True False by Negativland

reviewed by Robin Gruer

When you think of experimental music, what is the first thing that comes to mind? Maybe, for some, it’s overlapping melodies, and, for others, it’s using objects as instruments and playing with pitch. As for me, I wasn’t sure what to think of experimental music because I had actually never listened to it. That is, until, I was given the opportunity to explore the inner workings of True False by Negativland.

Negativland has been building their reputation over the past forty years as an experimental and sound collage music group from the San Francisco Bay Area. With their 2019 album release, True False, they push the boundaries as each song speaks a questionable truth about situations people deal with every day. While the reality of these instances is relatable to the listener may be questionable, it doesn’t quite matter because each song is capable of transcending those who dare to be taken. It shows them the truth, what’s real and out there.

If I were asked to give a quick summary of this album, I would say it is an art installation, representing life, questioning society, and bringing awareness to the reality of this world; it is a psychedelic trip for the sober. For the majority of the tracks, there aren’t singing vocals, but instead it’s as if the listener is having a conversation. Along with that, Negativland plays a lot with vocal pitch, bringing together several different artists to contribute. There is repetition in the lyrics, giving a very awareful concept to each piece with fun noises and light beats completing each track. By doing this, the band has not only encouraged the listeners to actually listen but also to feel comfortable in doing so. It is an intimidating album for the content, yet nonetheless approachable.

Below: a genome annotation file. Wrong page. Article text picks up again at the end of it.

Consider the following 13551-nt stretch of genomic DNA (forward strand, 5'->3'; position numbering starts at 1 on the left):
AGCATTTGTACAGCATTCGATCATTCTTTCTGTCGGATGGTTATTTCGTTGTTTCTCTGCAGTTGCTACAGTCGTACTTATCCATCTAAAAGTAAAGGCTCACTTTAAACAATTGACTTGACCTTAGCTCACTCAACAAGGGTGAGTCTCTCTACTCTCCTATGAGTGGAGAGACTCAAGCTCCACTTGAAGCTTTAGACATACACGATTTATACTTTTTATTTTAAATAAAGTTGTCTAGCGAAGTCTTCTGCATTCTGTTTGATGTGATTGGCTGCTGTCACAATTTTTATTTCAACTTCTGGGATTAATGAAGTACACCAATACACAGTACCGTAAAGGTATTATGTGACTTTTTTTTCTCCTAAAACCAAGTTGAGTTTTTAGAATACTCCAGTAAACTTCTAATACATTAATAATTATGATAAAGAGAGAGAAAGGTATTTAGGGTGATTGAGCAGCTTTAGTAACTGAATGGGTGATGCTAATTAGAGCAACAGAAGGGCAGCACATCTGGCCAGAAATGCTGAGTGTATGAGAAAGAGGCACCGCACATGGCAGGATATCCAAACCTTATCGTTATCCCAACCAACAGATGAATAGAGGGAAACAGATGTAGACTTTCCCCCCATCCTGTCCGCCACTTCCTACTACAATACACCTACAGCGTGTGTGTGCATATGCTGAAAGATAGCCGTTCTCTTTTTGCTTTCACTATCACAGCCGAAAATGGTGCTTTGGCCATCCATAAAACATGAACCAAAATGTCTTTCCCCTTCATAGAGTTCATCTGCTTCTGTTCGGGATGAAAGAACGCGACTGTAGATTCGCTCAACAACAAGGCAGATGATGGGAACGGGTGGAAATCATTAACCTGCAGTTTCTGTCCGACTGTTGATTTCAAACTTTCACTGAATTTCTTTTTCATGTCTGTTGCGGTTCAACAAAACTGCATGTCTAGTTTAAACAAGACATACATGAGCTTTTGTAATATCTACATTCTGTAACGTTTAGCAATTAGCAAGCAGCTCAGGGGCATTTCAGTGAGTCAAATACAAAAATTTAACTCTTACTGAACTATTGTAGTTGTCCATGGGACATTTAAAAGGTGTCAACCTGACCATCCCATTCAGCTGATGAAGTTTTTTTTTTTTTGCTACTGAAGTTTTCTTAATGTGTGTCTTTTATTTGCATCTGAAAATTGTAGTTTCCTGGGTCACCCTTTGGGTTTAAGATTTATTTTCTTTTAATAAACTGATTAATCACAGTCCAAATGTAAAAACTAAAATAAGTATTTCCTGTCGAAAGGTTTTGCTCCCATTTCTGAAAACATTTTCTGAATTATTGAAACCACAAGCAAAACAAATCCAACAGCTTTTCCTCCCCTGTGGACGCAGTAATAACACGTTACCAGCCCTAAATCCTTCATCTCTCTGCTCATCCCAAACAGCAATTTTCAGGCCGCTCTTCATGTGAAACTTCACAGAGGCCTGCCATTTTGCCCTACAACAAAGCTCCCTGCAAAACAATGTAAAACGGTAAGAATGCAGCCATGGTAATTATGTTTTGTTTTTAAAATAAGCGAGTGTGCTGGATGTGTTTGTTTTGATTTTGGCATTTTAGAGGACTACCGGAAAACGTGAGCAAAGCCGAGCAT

After listening to the album in its entirety, I was inspired to share it with my peers and see how they viewed such a different take on musical creativity. Following this action, I was delighted to see that everyone interpreted it differently and was left in their own type of awe. I found the most common reaction to be overwhelmed and self-questioning, which I believe is fair.

Nevertheless, this just goes to show that the album is doing a great job at making people think, which, overall, is how I interpret the main purpose of experimental music to be. Coming from someone who hasn’t had experience with experimental music, it is easy to shrug it off at first and be over-judgmental of the non-contemporary style of it all. Yet Negativland has done an incredible thing with True False as it made “different” truly enjoyable.

I’d like to give my congratulations to this band and album as they’ve gained a new and appreciative fan who is looking forward to more of what the world of experimental has to offer.